3. Clearly define the technologies to be deployed. It is important to not let the technology dictate solutions, however, it is a reality that it does direct what is possible. It is vital that all parties including designers) understand the limitations and strengths of whatever technologies will be used.

  4. Make audience involvement and testing a part of the process, not an afterthought. Although this might sound like a rehashing  of tip #1, we often forget about the people we’re actually creating for. It’s important to constantly get reality checks from your audience to make sure you are headed in the right direction.

  5. Design & Development in Steps. As mentioned, waterfall just doesn’t cut it anymore. Instead, both development and design must create in iterative steps, allowing them to bring in new insights and information to the solutions as they work.

This last tip is crucial. For developers the iterative step-by-step method is the Agile process using development sprints. Designers have, by and large, been reluctant to enter into a sprint based process, although iteration is a cornerstone of design.

Over the last few years designers have been increasingly embracing the concept of Design Thinking along with the even more recent concept of design sprints. Although still gaining support, success stories of a proper Design Thinking approach are winning converts.

Enter Design Thinking

Design thinking, to be reductively simple, means “thinking like a designer” in order to develop solutions. According to Thomas Lockwood in his introduction to Design Thinking: Integrating Innovation, Customer Experience, and Brand Value, the value in design thinking is that: “By thinking like designers—being able to see the details as well as zoom out to the big picture—we can really add value by challenging the status quo.”

Design Thinking reverses the way many people approach problem solving, allowing them to discover more innovative solutions than they might normally come to. Rather than starting with requirements and features and finding a solution, we start with the user needs and desired outcome (the big picture) and work to find the best way(s) to make that happen by asking the right questions, the first of which is “Is it worth it?”.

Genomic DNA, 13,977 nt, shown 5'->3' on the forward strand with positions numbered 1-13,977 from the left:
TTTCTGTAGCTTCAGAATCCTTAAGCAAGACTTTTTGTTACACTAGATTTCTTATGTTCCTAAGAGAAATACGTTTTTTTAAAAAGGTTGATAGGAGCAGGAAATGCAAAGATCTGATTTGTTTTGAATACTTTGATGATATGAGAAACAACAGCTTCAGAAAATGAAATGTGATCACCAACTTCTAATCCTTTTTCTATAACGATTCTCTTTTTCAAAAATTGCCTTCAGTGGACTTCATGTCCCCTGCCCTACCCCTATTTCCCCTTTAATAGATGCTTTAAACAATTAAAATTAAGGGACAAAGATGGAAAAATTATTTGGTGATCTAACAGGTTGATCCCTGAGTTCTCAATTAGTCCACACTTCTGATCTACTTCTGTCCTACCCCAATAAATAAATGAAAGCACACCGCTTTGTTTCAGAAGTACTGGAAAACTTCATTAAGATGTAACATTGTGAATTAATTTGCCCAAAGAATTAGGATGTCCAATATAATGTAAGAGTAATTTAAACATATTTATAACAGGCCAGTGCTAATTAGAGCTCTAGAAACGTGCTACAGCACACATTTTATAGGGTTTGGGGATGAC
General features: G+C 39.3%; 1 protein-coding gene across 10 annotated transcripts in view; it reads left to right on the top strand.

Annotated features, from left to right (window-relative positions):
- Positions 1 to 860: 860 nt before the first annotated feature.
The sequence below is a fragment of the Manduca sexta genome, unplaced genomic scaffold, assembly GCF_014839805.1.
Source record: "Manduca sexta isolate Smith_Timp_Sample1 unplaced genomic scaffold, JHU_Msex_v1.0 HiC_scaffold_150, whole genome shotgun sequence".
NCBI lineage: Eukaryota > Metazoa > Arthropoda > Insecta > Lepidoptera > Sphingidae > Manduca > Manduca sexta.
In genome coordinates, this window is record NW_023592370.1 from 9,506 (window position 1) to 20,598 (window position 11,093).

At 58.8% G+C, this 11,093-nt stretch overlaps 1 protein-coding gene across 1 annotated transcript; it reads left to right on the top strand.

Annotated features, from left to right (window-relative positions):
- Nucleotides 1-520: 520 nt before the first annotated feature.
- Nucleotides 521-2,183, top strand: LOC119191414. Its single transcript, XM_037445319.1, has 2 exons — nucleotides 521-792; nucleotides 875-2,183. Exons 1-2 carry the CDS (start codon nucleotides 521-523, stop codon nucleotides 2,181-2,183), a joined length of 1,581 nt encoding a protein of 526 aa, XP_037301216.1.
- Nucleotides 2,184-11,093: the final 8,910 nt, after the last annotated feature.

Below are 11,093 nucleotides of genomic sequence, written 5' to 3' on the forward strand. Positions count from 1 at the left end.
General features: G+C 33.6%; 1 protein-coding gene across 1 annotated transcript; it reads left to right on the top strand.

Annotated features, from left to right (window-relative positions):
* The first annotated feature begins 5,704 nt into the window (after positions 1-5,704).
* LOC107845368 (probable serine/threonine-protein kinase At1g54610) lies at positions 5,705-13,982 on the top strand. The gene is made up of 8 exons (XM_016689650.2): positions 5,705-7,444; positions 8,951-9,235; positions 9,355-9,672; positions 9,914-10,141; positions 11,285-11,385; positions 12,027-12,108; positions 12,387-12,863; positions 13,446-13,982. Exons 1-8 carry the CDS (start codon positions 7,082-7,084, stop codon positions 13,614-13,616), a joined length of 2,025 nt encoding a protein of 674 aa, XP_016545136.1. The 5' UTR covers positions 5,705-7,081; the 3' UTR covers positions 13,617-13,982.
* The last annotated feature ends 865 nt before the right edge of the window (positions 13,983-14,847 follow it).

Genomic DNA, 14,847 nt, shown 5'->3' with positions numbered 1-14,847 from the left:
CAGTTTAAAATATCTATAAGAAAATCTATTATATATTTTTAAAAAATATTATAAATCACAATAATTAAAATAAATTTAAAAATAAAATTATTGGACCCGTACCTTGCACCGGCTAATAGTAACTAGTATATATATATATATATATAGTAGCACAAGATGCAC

This approach  brings together what is desirable from the audience’s (user, customer, partner, employee, etc.)  point of view with what is viable for the business and technologically feasible. It also means engaging people who aren’t trained to design,  but who have to live with the results of the designs, to use creative tools to innovate solutions for a wide range of challenges.

Lockwood lists three primary tenets for design thinking in his introduction:

  1. Develop a deep understanding of the audience based on fieldwork research.

  2. Collaborate with the audience through the formation of multidisciplinary teams.

  3. Accelerate learning through visualization, hands-on experimentalism, and creating quick prototypes, which are made as simple as possible in order to get usable feedback.

However, in our experience designing digital products, we have found that — while excellent for thinking about visual and some interactive issues — current design thinking methodologies leave out how that design fits into the longer term narrative for the audience.  So we add a fourth point:

  1. Follow the rhythm and flow of the audience and how their needs and goals change both in context and over time.

Ok, enough theory, let’s talk practical application. To apply the design thinking process, we make use of two main activities: Design Thinking Workshops and Design Sprints.

Design Thinking Workshops

The Design Thinking workshop is used to kick-off the design phase of a project. This is a process of applying human centered design principles, focusing on deconstructing the problem and then reconstructing it for the solution. To be effective, this means embracing a Lean UX philosophy and creating functional prototypes to quickly iterate the best solutions within the time, budget, and technical limitations.

Design Sprints

Design sprints — developed by Google Ventures (gv.com) — have been applied to help companies from start-ups to Fortune 500s to quickly and accurately prototype and test user experience concepts which can then be developed into final working products.

A single sprint is not meant to design an entire site, section, or even page, but instead to examine the user’s process and how it can be improved within the system.

Using Design Sprints allows iterative improvements without locking into a set roadmap that might need to change in order to meet shifting conditions and priorities. Instead, we define the goal for that month’s design sprint, pulling from a backlog of requests and work to resolve that particular task. As new requests come in, they can be added to the backlog, and then considered for the next sprint, allowing ongoing refinements.